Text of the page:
This classic story of the farmer's son is not one of passivity, but rather about how to be free from (unattached to) the limited results of logical efforts – conditional happiness (raga/sukha) and unhappiness (dvesa/duhkha)  stemming from ignorance (avidya) which is obstructed vision seeing the small picture devoid of primary causes. Whatever bothers us the most are the things we have to let go of – they are reflections of an inner conflict. All of our problems — even our health problems—are related to  disturbances of our emotions.

We create our problems and diseases in the mind through mental reactive judgments, intellectually based evaluation processes, and conclusions and then jump into those limited reference frames as ersatz "reality", It is not that suffering or unhappiness is an illusion, but rather they are based on a false notion. False notions exist and must be recognized as such in order for us to liberate them.

In the everyday scheme of things, we organize and plan our life on strategies centered upon secondary causes and events, but how often do we take into consideration the larger picture and causative trends (past and future). Such is not accessible to ordinary intellectual methodology

When it comes to emotional situations, we try to create ideal situations, but how often do we know the cause of happiness and unhappiness which are after all mental states, without knowing our mind? The normal discursive mind is constantly chattering, maneuvering, craving, thinking and planning while trying desperately to obtain what we want/like or escape/avoid what we do not like. But no matter what we do, we can't control our future that way, because there are too many factors. There is no point in being so overly invested in planning a future that we can't control without taking into consideration the whole situation (and that includes primary causes)..

We do what we have to do to live our everyday lives, but we should not be attached to the outcome, or spend so much time and emotion on controlling a future that can't be controlled. Do your best, and leave the rest to the multiverse – consult with it as often as you can, rather than the intellect or Cartesian brain (frontal cortex).  Wise men and women are not attached to results, but rather live beyond time in the eternal present. That is here they move from, abide, and live. Whether the result of our actions is negative or positive, we should not be attached to it. We have to let it go and move on. The essential point is to strive to be empty and to let all things go—let the contents of the mind go -- both good and bad—and let the light that illumines the mind flow through us and guide our way. Then we can treat each moment, each situation, as a new beginning. Then, we will be "seeing", hearing, sensing, and feeling from a deeper more open space -- with and from our hearts, so to speak.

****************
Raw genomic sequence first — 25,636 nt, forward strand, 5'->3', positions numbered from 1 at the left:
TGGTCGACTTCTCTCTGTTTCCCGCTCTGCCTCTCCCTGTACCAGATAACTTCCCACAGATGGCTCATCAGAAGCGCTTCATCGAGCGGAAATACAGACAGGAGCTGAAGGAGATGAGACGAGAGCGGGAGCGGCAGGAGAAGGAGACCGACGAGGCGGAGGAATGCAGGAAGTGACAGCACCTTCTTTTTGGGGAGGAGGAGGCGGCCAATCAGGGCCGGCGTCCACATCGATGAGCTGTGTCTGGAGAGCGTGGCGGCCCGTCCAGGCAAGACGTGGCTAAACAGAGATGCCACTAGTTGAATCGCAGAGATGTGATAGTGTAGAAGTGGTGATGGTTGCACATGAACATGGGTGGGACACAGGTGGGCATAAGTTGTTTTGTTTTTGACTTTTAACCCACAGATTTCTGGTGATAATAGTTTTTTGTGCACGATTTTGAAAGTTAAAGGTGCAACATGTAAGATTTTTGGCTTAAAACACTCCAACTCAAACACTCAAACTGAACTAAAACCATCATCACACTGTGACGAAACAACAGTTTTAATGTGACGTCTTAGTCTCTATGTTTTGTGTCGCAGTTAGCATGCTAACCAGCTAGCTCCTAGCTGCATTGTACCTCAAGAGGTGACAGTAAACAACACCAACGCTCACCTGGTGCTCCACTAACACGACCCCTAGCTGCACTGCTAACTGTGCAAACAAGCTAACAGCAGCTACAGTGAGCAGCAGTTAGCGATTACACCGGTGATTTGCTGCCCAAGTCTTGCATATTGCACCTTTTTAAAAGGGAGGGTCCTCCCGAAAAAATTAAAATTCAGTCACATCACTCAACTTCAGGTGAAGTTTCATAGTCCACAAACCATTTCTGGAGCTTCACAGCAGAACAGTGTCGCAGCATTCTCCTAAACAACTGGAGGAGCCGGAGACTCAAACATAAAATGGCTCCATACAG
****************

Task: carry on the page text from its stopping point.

The best that we can do, is to do our very best -- to act from that vast space of great happiness and spread/reflect that as best we can. Always do your best in loving happiness! That feels best!

May the very Best Good Fortune be Yours! May All Beings Be Happy and Know the Cause of that Happiness!


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Patanjali's Yoga Sutras; Pada III (Vibhuti Pada), Sutras III.41-46. Also see III.31 commentary on the Kurma Nadi

"Nature's Finer Forces and the Science of Breath (Pranayama Yoga)" was originally published in Sanskrit as "Science of the Breath and the Philosophy of the Tatwas"), by Rama Prasad, is available here in PDF format,

Swara Yoga (according to the Bihar School of Yoga). Much excellent data about Swara Yoga at http://www.swarayoga.org

Bhuta Shuddhi (presented by Swami Rama)